Vehicle re-registration will 'open up' single market

Streamlining car re-registration rules could result in a €1.5bn saving and an increase in road safety, argues Catherine Stihler.

By Catherine Stihler

07 Jul 2014

Re-registering a car in another EU country is one of the 20 key single market concerns cited by citizens. The European commission estimates that simplifying the process could save business and citizens almost €1.5bn a year and potentially make life easier for up to three million EU residents re-registering their cars each year. The purpose of this report was to reduce red tape by making it easier, quicker and cheaper for people and companies to re-register their vehicles when moving across EU borders. The changes in this report would have had the potential to make it simpler for citizens and increase the safety of our roads. I believe these are positive measures which we should be focusing on and fighting for. Our focus should be on preventing tax avoidance by cracking down on European vehicles that have been in our member states for a few months and have not yet been re-registered.

"Our focus should be on preventing tax avoidance by cracking down on European vehicles that have been in our member states for a few months and have not yet been re-registered"

It is due to the aforementioned reasons that I lobbied and negotiated forcefully on behalf of the S&D group as their shadow rapporteur and I am happy to confirm that several of our group's key non-negotiable points have been included in the report's final text. The main points are: facilitating online re-registration applications, introducing a three month re-registration period, and ensuring that an EU citizen must have car insurance when they are applying for re-registration. I welcome the overall objectives of this proposal as I believe it seeks to further open up the single market. The general benefits of the proposal are not perhaps as potentially large for the UK, as a left-hand driving member state, but they most definitely would be for similarly sized EU nations.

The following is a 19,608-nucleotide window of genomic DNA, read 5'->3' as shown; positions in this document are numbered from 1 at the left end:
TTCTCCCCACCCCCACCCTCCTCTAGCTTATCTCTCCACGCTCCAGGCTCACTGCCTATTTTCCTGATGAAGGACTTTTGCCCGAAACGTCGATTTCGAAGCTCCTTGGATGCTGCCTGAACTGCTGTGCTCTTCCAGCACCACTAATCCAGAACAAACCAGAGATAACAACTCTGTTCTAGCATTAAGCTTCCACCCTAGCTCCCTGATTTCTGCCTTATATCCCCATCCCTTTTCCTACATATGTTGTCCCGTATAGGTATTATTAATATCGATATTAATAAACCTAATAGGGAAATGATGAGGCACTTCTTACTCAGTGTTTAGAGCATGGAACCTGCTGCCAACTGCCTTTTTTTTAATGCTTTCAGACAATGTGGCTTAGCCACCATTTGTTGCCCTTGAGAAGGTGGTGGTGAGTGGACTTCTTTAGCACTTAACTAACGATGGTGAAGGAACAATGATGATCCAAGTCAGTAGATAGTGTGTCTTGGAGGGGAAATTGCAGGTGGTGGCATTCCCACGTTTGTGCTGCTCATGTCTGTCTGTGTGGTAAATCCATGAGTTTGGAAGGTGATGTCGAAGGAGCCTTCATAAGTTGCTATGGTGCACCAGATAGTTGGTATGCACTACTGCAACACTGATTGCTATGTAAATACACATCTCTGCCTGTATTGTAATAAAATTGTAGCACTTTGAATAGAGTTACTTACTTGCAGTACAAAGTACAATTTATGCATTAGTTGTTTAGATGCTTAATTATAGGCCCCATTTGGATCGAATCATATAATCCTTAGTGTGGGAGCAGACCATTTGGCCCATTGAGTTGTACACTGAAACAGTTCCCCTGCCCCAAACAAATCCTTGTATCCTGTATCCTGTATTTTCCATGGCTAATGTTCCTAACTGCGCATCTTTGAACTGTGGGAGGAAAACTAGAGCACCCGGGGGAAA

Unfortunately, the report has gone back to committee as the council of ministers was not yet ready to close the deal due to concerns raised over the potential loss of vehicle excise duty. The council has requested an impact assessment from the European commission and we should have the data presented by early autumn. It has been frustrating that we have not been able to achieve a first reading agreement and I urge the council to move quickly on this. I am hopeful that we will soon find a compromise position that will suit the member states and I look forward to contributing to further negotiations once the new European parliament legislature begins. The parliament is working to improve the lives of our citizens on the issues which matter to them and EU member states should do likewise.

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